PORTLAND, Oregon — The stage is nearly set for the alleged ringleader of an armed takeover of a federal wildlife refuge near Burns, Oregon, to testify in his own defense on Tuesday.
Though defense attorneys often warn against defendants taking the stand, Ammon Bundy said it’s necessary because of how the federal trial has so far unfolded against him and six co-defendants who occupied the Malheur National Wildlife Refuge for 41 days in January and February.
“I do not feel I have a choice to testify or not,” said Bundy, 41, in response to questions from U.S. District Court Judge Anna Brown after the jury had been excused on Monday. “I have no choice to get the truth to the jury but to get on the stand.”
Central to the opinion of Bundy and the other defendants, including his older brother Ryan, is their claim that federal authorities did not have constitutional authority over the refuge. But Brown has forbidden the defense from broaching that topic. This trial is an inappropriate venue for debating views of federal land ownership and it has no bearing on whether the defendants are guilty of the charges, Brown has said.
Bundy made limited comments on Monday, but others around him have complained that the judge has too often ruled against defendants. That seemed apparent on Monday as Brown repeatedly agreed with many of the prosecution’s objections to the defense’s questioning of witnesses.
In a sign of frustration from the Bundy camp, his wife, Lisa Bundy, told KGW-TV during Monday’s lunch recess, “I feel that the judge is very biased.”
Brown, meanwhile, vented her frustrations with Bundy’s attorney Marcus Mumford on Monday. Bundy was expected to begin testifying in the afternoon, but this was postponed as Brown admonished Mumford for not giving enough notice on what video and photo exhibits he wants to use as evidence.
“I’ve asked repeatedly for you to be prepared,” she said. “I’m not going to waste the jurors’ time.”
Before Bundy testifies, the prosecution and defense will try to resolve the questions of evidence.
The occupiers seized the bird refuge to demand that authorities release a local father and son convicted of arson and cede control of federal land. The seven on trial have been charged with conspiracy to impede federal officers from carrying out their duties. In addition, Bundy and two others have been charged with possessing a firearm at a federal facility, while Ryan Bundy, 43, and another defendant have been charged with theft of government property.
If convicted, they face a minimum of six years in prison.
Defense witnesses testified on Monday about conditions at Malheur during the occupation. Though they acknowledged seeing occupiers with weapons, they said the atmosphere was peaceful. One talked about children frolicking in the snow.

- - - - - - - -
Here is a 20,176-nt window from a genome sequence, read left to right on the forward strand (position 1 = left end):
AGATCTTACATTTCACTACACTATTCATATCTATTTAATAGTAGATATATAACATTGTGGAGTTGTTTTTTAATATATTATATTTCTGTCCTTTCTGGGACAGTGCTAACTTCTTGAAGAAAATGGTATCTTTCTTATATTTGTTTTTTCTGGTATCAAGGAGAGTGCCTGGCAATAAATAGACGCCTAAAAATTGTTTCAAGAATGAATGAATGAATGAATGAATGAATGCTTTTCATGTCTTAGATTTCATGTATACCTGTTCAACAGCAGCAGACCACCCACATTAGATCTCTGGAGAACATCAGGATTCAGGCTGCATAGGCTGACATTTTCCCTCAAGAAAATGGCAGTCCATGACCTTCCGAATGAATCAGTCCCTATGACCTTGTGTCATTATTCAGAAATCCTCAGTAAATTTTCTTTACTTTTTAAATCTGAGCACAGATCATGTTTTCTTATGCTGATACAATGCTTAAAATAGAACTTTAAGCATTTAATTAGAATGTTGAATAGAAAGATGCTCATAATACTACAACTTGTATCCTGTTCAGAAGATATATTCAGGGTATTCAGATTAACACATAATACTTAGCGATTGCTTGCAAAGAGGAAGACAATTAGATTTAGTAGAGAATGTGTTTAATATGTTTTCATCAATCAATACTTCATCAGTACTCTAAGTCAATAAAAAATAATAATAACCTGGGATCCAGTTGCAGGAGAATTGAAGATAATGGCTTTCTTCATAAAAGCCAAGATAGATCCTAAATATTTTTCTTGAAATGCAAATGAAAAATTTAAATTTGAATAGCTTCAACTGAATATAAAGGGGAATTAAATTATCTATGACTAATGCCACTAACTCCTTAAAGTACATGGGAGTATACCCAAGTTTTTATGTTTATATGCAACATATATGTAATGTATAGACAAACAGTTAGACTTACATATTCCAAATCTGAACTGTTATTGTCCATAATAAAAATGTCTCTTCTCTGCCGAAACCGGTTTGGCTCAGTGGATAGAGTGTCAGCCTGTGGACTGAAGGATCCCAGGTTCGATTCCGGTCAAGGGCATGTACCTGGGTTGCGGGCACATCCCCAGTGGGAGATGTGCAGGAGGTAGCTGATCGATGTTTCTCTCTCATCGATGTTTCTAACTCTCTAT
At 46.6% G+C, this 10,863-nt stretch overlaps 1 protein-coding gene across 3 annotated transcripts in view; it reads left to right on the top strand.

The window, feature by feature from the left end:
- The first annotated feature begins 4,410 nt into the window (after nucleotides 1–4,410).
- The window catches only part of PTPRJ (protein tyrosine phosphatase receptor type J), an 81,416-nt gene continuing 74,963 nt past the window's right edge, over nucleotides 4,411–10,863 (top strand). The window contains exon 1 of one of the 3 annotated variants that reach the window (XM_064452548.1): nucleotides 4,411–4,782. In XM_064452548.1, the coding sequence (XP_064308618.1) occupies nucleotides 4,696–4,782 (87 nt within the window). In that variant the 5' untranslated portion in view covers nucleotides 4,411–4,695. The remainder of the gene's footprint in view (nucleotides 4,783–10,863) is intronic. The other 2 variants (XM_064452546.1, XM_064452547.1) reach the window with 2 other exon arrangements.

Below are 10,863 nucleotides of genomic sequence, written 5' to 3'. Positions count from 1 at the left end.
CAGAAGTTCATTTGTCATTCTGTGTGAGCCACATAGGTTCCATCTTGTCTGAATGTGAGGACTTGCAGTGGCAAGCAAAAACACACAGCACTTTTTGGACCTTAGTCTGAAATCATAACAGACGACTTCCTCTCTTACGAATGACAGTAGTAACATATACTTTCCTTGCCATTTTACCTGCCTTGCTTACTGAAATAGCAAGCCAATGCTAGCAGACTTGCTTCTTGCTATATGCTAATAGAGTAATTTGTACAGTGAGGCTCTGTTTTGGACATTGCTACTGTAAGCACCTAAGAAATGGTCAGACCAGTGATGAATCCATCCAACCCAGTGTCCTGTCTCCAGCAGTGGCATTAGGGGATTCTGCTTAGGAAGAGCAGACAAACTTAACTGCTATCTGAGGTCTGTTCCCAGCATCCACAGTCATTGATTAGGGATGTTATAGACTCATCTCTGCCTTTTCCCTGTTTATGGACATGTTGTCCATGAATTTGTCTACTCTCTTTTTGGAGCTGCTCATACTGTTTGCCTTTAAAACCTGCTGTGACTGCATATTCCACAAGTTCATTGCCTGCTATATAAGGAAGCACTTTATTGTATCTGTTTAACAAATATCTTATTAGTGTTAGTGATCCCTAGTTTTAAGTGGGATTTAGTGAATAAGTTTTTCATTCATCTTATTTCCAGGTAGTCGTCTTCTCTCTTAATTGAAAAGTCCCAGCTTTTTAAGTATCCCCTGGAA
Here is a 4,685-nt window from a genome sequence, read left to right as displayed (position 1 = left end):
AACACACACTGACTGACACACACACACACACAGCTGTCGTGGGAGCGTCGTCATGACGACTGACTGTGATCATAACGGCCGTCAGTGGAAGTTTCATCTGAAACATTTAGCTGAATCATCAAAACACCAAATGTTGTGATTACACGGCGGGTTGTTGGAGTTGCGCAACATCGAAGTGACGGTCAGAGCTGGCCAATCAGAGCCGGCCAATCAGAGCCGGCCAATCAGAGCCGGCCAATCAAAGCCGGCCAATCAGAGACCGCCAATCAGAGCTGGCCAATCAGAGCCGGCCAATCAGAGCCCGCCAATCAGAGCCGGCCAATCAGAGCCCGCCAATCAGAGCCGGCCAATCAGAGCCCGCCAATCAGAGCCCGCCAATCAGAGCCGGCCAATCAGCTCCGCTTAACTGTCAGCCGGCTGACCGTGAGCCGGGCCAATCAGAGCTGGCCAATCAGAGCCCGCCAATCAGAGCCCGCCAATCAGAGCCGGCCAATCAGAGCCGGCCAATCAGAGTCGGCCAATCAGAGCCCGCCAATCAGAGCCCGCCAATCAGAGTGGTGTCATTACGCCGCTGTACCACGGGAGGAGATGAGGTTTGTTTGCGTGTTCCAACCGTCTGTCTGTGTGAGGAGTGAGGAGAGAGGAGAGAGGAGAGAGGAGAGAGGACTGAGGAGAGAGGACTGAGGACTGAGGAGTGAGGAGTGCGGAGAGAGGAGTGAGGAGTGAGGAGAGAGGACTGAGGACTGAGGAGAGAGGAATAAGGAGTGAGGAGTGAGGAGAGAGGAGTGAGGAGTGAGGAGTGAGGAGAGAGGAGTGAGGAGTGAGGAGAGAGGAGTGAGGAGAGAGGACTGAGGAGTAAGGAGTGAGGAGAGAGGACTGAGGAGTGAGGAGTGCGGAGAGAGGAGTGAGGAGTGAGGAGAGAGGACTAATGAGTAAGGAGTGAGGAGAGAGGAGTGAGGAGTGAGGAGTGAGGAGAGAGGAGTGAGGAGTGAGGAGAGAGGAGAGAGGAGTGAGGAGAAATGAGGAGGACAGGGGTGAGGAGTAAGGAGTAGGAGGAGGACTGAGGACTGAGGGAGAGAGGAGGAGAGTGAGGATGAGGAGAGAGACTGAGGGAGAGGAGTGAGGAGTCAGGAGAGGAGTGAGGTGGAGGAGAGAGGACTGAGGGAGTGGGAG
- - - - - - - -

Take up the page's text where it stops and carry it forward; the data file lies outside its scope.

“It was as laid back an environment as you could ask for,” said Pat Horlacher, a silversmith in Burns, Oregon, who made several visits to the refuge.
Brand Nu Thornton, who participated in the occupation but was not arrested, testified that no one would have interfered with U.S. Fish and Wildlife Service employees if any had shown up.
“Get out of the way and let them go to work,” Thornton said when asked what the occupiers planned to do in the event workers returned.
Thornton’s presence solved a small mystery. He revealed that he was the man who appeared in photos blowing a ram’s horn during the occupation, whom the FBI had identified only as “Idaho Jerry” because of a hat he wore with those words on it.
Thornton and Horlacher’s statements contrasted with the case presented by the prosecution earlier, during which they presented 22 long guns, 12 handguns and thousands of rounds of ammunition that were confiscated from the refuge, according to The Oregonian.
The Bundy brothers also face charges in Nevada where they participated in a similar armed showdown with authorities over unpaid fines for cattle grazing, led by their father, Cliven Bundy. That Ammon Bundy’s statements in Oregon may be used against him in the Nevada trial is one reason the judge cautioned him against testifying. But Bundy said he wasn’t concerned.
“What we did in Bunkerville,” Bundy said, referring to the site of the other protest, “I’m very pleased at and very excited to discuss that further in this court and in any other court.”
CORRECTION: An earlier version of this article misstated the television station that reported the comments of Lisa Bundy.